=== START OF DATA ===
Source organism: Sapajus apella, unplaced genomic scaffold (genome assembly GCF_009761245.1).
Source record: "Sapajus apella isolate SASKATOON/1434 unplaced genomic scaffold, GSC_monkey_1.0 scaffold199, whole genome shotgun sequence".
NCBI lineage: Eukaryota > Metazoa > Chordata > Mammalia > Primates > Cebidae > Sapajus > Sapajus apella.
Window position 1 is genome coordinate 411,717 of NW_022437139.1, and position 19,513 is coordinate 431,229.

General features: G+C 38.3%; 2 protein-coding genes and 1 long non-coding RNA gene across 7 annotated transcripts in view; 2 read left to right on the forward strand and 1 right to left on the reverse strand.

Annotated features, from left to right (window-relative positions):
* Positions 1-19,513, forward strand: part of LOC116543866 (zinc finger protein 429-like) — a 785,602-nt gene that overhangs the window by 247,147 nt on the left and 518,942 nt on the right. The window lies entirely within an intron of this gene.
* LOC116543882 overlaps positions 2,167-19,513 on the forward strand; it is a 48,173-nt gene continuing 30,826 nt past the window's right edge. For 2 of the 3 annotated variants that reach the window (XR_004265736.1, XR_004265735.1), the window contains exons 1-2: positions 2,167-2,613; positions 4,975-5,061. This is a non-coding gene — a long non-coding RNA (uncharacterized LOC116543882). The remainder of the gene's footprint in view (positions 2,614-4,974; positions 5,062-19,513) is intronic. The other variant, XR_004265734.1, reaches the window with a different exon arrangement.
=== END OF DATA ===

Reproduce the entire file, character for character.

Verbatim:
Source organism: Sapajus apella, unplaced genomic scaffold (genome assembly GCF_009761245.1).
Source record: "Sapajus apella isolate SASKATOON/1434 unplaced genomic scaffold, GSC_monkey_1.0 scaffold199, whole genome shotgun sequence".
NCBI lineage: Eukaryota > Metazoa > Chordata > Mammalia > Primates > Cebidae > Sapajus > Sapajus apella.
Window position 1 is genome coordinate 411,717 of NW_022437139.1, and position 19,513 is coordinate 431,229.

General features: G+C 38.3%; 2 protein-coding genes and 1 long non-coding RNA gene across 7 annotated transcripts in view; 2 read left to right on the forward strand and 1 right to left on the reverse strand.

Annotated features, from left to right (window-relative positions):
* Positions 1-19,513, forward strand: part of LOC116543866 (zinc finger protein 429-like) — a 785,602-nt gene that overhangs the window by 247,147 nt on the left and 518,942 nt on the right. The window lies entirely within an intron of this gene.
* LOC116543882 overlaps positions 2,167-19,513 on the forward strand; it is a 48,173-nt gene continuing 30,826 nt past the window's right edge. For 2 of the 3 annotated variants that reach the window (XR_004265736.1, XR_004265735.1), the window contains exons 1-2: positions 2,167-2,613; positions 4,975-5,061. This is a non-coding gene — a long non-coding RNA (uncharacterized LOC116543882). The remainder of the gene's footprint in view (positions 2,614-4,974; positions 5,062-19,513) is intronic. The other variant, XR_004265734.1, reaches the window with a different exon arrangement.